The future of study abroad programs in the Middle East and surrounding areas is currently in limbo as colleges focus on keeping students safe in light of the recent events.
Dr. Mohammed Esa, McDaniel College foreign language department chair, had planned a study tour to Egypt to take place during Spring Break this year.
"Finally, the Egyptians rose and demanded their rights," said Dr. Esa. "They now have a great place in history and hopefully will inspire other nations with oppressive and dictatorial regimes to rise and topple such regimes."
Because of this uprising, the study tour has been cancelled, but 24 of the 34 students signed up for the trip to Egypt will now be traveling to Turkey instead.
"When the U.S. Department of State placed Egypt on the Travel Warning list and urged U.S. citizens to make arrangements to leave the country, McDaniel's scheduled Spring Break trip to Egypt was cancelled," explained Rose Falkner, Director of International Programs.
Many other colleges have heeded the State Department's warning; most of the estimated 1,000 American students studying in Egypt for the Spring semester have already been evacuated.
"The current turmoil will no doubt have some effect on the number of students choosing to study in the Middle East, at least for the short term," said Mrs. Falkner. However, she explained that it is likely that more McDaniel students will take an interest in that part of the world as the number of students taking Arabic language courses increases.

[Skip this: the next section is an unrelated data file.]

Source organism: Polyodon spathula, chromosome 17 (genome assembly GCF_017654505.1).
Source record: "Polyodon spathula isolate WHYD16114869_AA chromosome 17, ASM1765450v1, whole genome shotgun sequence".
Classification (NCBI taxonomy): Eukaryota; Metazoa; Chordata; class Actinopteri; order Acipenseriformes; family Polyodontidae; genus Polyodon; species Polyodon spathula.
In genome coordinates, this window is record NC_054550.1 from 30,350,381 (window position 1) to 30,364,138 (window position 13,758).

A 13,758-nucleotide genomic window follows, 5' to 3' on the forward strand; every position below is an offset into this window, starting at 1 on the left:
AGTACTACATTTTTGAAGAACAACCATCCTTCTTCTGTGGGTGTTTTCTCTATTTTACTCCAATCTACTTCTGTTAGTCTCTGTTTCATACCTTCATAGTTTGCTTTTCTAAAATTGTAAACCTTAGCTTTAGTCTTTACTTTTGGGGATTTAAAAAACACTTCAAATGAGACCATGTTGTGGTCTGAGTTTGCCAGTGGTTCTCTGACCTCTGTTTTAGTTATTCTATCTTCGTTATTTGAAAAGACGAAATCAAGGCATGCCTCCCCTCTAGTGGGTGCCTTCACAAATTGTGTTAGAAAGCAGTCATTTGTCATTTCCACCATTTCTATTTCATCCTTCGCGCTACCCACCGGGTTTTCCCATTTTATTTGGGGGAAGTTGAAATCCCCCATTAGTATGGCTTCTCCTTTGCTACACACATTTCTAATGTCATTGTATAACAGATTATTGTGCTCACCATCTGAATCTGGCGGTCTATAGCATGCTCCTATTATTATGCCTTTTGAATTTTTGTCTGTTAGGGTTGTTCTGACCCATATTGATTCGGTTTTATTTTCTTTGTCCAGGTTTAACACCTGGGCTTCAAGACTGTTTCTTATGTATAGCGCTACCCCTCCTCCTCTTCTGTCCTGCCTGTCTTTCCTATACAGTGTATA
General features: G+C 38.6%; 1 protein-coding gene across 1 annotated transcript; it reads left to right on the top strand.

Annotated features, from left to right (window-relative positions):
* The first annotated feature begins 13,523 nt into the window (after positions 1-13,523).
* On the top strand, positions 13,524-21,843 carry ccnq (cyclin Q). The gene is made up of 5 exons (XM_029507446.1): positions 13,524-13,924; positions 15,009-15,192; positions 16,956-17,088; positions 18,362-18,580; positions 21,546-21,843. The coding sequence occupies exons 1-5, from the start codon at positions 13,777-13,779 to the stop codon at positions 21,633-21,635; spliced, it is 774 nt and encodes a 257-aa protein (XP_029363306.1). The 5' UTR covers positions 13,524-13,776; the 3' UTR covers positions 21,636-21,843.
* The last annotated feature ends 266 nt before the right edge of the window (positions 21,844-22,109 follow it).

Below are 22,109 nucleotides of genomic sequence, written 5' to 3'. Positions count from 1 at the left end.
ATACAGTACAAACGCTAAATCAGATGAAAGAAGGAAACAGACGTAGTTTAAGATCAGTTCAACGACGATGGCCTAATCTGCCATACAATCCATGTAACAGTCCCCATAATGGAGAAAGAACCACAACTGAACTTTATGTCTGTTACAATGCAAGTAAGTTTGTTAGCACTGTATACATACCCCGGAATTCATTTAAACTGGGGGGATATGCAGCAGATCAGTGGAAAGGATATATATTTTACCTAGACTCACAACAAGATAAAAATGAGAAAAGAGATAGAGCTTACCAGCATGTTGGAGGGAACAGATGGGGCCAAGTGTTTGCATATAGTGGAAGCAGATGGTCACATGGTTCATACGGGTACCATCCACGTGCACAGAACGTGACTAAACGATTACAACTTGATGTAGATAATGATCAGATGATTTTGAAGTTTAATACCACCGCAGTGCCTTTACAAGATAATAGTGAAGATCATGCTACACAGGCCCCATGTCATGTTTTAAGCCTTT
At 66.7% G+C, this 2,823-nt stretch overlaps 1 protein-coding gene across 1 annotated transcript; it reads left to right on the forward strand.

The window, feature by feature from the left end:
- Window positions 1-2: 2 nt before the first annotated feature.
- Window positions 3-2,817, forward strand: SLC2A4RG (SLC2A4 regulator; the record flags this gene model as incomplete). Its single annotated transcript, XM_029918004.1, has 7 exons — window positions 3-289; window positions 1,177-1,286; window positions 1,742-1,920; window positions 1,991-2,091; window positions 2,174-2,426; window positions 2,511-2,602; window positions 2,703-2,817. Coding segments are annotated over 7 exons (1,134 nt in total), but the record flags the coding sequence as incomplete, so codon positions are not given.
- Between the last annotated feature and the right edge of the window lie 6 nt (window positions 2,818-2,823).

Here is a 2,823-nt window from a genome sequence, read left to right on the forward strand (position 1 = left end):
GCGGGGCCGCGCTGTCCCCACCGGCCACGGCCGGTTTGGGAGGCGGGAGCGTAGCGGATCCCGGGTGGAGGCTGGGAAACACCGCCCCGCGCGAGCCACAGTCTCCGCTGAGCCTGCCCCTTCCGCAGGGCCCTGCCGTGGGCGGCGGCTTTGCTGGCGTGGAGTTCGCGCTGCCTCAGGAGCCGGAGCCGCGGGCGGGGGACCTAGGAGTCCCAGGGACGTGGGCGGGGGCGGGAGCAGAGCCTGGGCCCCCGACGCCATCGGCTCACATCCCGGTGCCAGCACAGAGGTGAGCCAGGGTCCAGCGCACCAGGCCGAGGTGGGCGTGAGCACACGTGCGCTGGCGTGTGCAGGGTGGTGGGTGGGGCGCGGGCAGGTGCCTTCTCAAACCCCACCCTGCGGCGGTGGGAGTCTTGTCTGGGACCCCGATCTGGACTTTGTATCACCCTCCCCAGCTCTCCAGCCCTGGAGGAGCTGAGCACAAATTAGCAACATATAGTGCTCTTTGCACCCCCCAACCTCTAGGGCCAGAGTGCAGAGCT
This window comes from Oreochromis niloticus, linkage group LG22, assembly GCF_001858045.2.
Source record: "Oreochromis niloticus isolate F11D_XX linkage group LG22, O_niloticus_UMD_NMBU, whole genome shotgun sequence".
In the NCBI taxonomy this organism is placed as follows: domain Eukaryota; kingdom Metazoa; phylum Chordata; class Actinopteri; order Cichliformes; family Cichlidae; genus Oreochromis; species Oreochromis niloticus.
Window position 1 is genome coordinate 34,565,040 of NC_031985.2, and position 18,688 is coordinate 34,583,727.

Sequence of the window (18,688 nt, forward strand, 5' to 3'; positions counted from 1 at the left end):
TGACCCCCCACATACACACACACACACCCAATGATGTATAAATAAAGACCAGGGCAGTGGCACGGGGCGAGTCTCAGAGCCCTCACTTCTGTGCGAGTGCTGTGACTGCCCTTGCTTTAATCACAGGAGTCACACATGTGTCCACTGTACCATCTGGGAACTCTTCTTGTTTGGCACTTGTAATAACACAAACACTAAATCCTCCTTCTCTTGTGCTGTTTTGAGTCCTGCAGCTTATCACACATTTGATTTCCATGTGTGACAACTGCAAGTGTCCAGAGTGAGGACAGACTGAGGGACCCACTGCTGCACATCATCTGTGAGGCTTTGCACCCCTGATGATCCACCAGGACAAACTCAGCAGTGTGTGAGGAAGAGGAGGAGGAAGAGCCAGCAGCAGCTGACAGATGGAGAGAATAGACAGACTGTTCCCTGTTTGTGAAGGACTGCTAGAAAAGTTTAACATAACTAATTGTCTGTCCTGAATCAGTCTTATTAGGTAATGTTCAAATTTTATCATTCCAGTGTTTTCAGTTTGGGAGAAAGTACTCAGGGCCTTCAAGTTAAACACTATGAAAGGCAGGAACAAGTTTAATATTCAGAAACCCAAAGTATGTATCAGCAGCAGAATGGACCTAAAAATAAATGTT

When asked how he thought current events would affect future study abroad programs, Dr. Esa also had a positive outlook.
"The more democracy and open societies we have, the bigger are the educational exchanges and study abroad opportunities," he said.
One million foreign tourists are reported to have left the country since January 27, when the protests began. This directly affects the Egyptian economy, as tourism represents about 6% of the country's GDP. Economists in Egypt predict that economic growth for this year will only reach 3.7% instead of the original estimate of 5.3%.